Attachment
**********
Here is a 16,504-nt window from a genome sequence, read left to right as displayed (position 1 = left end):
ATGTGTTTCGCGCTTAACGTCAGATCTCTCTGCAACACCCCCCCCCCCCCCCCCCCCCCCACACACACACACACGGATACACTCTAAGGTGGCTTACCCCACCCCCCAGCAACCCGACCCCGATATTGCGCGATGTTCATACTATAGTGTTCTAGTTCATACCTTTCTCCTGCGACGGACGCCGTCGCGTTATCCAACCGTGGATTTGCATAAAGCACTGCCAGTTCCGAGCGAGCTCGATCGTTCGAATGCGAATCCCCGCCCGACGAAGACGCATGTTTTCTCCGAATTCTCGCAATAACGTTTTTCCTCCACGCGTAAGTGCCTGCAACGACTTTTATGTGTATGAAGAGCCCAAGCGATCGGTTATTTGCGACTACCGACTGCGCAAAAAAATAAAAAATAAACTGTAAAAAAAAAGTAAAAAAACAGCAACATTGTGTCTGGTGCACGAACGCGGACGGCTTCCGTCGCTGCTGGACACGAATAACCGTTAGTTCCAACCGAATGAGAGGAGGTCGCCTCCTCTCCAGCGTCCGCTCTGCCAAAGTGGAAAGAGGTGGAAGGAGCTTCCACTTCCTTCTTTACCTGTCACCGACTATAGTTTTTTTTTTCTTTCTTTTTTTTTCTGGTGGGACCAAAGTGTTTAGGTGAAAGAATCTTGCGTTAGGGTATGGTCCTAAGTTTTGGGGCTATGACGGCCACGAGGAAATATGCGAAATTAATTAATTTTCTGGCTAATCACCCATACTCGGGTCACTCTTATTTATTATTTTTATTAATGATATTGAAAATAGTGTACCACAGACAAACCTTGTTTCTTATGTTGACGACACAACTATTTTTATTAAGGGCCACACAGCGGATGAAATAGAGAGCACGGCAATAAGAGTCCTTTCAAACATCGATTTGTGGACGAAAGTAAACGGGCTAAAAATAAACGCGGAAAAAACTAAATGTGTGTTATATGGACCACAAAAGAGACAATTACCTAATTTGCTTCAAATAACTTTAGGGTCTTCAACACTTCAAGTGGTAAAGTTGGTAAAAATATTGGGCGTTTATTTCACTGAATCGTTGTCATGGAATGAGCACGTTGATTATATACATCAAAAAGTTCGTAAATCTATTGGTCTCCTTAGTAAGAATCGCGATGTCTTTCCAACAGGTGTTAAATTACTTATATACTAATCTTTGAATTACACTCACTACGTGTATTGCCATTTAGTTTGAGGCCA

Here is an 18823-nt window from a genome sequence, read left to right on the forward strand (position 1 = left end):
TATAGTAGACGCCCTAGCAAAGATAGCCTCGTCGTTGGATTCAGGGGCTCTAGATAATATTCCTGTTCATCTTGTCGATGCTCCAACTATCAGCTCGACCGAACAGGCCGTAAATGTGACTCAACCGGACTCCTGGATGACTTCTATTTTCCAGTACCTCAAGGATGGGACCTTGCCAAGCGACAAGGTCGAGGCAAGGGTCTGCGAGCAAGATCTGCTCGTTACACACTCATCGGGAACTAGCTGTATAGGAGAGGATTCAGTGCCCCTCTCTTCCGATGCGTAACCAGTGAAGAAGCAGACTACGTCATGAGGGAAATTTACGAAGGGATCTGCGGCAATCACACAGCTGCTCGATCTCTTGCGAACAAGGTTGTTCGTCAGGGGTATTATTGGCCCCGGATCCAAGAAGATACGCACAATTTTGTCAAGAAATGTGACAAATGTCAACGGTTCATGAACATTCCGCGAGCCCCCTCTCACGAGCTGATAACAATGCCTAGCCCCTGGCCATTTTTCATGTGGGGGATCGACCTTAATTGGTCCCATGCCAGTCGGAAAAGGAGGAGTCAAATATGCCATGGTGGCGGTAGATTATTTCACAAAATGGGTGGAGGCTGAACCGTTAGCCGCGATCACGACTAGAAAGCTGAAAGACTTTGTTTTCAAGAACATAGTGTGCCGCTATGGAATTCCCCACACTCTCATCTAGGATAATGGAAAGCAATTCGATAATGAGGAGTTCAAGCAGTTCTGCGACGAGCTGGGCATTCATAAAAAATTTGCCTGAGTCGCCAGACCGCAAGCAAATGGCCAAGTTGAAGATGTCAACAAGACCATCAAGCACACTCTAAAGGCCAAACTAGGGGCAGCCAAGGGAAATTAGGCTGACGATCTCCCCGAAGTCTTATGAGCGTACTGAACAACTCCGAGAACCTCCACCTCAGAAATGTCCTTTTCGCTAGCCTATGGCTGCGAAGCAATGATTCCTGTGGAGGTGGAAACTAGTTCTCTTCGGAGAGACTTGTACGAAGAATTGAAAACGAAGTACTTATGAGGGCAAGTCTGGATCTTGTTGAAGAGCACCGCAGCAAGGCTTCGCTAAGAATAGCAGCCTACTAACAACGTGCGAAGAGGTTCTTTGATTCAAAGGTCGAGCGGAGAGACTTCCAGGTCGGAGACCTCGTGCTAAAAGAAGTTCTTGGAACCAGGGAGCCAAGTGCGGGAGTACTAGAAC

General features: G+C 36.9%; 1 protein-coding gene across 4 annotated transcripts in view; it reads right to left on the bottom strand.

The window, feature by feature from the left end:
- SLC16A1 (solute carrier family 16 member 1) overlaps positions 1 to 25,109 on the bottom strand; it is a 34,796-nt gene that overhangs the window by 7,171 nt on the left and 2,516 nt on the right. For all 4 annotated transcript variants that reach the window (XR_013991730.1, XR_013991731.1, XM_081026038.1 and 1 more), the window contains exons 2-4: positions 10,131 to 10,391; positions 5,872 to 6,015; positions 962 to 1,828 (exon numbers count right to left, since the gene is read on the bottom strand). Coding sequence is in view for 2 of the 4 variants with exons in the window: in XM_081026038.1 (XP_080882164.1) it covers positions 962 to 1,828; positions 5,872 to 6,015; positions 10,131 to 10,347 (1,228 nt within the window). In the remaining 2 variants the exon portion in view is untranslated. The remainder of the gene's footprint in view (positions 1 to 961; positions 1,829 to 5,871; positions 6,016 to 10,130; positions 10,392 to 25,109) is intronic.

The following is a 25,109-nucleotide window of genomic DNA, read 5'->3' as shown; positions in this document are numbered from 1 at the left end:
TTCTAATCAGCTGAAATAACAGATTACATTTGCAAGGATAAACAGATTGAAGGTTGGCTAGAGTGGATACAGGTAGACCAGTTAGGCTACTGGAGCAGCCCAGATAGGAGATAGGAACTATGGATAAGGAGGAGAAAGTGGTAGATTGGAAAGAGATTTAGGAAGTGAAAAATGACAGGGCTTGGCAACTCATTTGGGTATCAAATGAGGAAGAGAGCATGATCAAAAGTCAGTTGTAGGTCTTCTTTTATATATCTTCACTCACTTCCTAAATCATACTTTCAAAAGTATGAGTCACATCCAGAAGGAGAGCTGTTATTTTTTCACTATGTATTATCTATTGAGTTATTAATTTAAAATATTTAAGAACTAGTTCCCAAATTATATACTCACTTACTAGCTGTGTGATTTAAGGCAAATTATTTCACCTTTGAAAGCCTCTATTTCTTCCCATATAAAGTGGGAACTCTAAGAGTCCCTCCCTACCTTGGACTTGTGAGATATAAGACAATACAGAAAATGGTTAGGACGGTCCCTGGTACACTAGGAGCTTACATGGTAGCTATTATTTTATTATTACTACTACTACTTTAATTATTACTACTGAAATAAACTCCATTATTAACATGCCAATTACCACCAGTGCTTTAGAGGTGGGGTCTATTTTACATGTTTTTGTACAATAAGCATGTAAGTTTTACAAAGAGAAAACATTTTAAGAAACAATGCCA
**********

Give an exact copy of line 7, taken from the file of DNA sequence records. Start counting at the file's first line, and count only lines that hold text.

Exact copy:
- SLC16A1 (solute carrier family 16 member 1) overlaps positions 1 to 25,109 on the bottom strand; it is a 34,796-nt gene that overhangs the window by 7,171 nt on the left and 2,516 nt on the right. For all 4 annotated transcript variants that reach the window (XR_013991730.1, XR_013991731.1, XM_081026038.1 and 1 more), the window contains exons 2-4: positions 10,131 to 10,391; positions 5,872 to 6,015; positions 962 to 1,828 (exon numbers count right to left, since the gene is read on the bottom strand). Coding sequence is in view for 2 of the 4 variants with exons in the window: in XM_081026038.1 (XP_080882164.1) it covers positions 962 to 1,828; positions 5,872 to 6,015; positions 10,131 to 10,347 (1,228 nt within the window). In the remaining 2 variants the exon portion in view is untranslated. The remainder of the gene's footprint in view (positions 1 to 961; positions 1,829 to 5,871; positions 6,016 to 10,130; positions 10,392 to 25,109) is intronic.